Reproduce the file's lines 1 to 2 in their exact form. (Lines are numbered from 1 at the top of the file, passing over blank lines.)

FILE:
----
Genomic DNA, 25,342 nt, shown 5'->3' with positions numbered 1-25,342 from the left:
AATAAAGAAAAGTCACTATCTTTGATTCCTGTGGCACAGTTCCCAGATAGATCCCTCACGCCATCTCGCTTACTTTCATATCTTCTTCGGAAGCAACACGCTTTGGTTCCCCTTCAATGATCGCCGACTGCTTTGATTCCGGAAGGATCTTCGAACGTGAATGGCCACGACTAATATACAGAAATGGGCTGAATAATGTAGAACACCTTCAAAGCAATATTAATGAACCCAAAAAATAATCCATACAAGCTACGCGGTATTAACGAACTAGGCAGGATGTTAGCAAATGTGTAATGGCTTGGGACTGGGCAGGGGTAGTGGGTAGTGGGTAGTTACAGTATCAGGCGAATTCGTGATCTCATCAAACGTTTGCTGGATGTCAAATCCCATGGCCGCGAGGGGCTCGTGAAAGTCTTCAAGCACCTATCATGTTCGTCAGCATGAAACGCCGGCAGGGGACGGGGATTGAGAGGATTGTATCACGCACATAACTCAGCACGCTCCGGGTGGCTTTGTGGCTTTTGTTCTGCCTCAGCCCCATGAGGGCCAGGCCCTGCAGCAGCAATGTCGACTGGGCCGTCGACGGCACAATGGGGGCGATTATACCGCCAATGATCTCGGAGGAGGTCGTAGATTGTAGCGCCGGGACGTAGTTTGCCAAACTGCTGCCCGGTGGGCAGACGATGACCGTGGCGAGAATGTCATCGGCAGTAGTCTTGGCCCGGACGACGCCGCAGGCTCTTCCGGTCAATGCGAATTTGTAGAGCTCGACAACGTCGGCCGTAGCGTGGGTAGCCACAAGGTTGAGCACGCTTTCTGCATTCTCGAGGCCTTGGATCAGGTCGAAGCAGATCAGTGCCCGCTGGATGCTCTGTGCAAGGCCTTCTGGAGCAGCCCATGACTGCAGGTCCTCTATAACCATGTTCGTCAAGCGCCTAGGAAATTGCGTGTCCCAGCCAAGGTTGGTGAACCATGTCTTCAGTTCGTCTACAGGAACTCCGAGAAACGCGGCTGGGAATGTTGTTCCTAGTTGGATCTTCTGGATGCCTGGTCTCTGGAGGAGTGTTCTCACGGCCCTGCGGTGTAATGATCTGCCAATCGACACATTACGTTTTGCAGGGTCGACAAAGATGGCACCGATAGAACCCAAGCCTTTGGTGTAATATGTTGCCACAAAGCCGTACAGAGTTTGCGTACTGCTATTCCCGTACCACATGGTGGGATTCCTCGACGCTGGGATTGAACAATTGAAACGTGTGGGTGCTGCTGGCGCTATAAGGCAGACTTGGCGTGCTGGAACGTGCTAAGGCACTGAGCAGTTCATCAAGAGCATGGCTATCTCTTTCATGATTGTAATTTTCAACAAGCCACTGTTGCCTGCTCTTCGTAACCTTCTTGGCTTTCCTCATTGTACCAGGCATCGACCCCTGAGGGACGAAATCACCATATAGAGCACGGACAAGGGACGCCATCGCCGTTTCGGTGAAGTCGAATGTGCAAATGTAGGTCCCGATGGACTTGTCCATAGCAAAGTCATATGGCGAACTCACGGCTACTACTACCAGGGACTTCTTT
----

Genomic DNA, 25,342 nt, shown 5'->3' with positions numbered 1-25,342 from the left:
AATAAAGAAAAGTCACTATCTTTGATTCCTGTGGCACAGTTCCCAGATAGATCCCTCACGCCATCTCGCTTACTTTCATATCTTCTTCGGAAGCAACACGCTTTGGTTCCCCTTCAATGATCGCCGACTGCTTTGATTCCGGAAGGATCTTCGAACGTGAATGGCCACGACTAATATACAGAAATGGGCTGAATAATGTAGAACACCTTCAAAGCAATATTAATGAACCCAAAAAATAATCCATACAAGCTACGCGGTATTAACGAACTAGGCAGGATGTTAGCAAATGTGTAATGGCTTGGGACTGGGCAGGGGTAGTGGGTAGTGGGTAGTTACAGTATCAGGCGAATTCGTGATCTCATCAAACGTTTGCTGGATGTCAAATCCCATGGCCGCGAGGGGCTCGTGAAAGTCTTCAAGCACCTATCATGTTCGTCAGCATGAAACGCCGGCAGGGGACGGGGATTGAGAGGATTGTATCACGCACATAACTCAGCACGCTCCGGGTGGCTTTGTGGCTTTTGTTCTGCCTCAGCCCCATGAGGGCCAGGCCCTGCAGCAGCAATGTCGACTGGGCCGTCGACGGCACAATGGGGGCGATTATACCGCCAATGATCTCGGAGGAGGTCGTAGATTGTAGCGCCGGGACGTAGTTTGCCAAACTGCTGCCCGGTGGGCAGACGATGACCGTGGCGAGAATGTCATCGGCAGTAGTCTTGGCCCGGACGACGCCGCAGGCTCTTCCGGTCAATGCGAATTTGTAGAGCTCGACAACGTCGGCCGTAGCGTGGGTAGCCACAAGGTTGAGCACGCTTTCTGCATTCTCGAGGCCTTGGATCAGGTCGAAGCAGATCAGTGCCCGCTGGATGCTCTGTGCAAGGCCTTCTGGAGCAGCCCATGACTGCAGGTCCTCTATAACCATGTTCGTCAAGCGCCTAGGAAATTGCGTGTCCCAGCCAAGGTTGGTGAACCATGTCTTCAGTTCGTCTACAGGAACTCCGAGAAACGCGGCTGGGAATGTTGTTCCTAGTTGGATCTTCTGGATGCCTGGTCTCTGGAGGAGTGTTCTCACGGCCCTGCGGTGTAATGATCTGCCAATCGACACATTACGTTTTGCAGGGTCGACAAAGATGGCACCGATAGAACCCAAGCCTTTGGTGTAATATGTTGCCACAAAGCCGTACAGAGTTTGCGTACTGCTATTCCCGTACCACATGGTGGGATTCCTCGACGCTGGGATTGAACAATTGAAACGTGTGGGTGCTGCTGGCGCTATAAGGCAGACTTGGCGTGCTGGAACGTGCTAAGGCACTGAGCAGTTCATCAAGAGCATGGCTATCTCTTTCATGATTGTAATTTTCAACAAGCCACTGTTGCCTGCTCTTCGTAACCTTCTTGGCTTTCCTCATTGTACCAGGCATCGACCCCTGAGGGACGAAATCACCATATAGAGCACGGACAAGGGACGCCATCGCCGTTTCGGTGAAGTCGAATGTGCAAATGTAGGTCCCGATGGACTTGTCCATAGCAAAGTCATATGGCGAACTCACGGCTACTACTACCAGGGACTTCTTT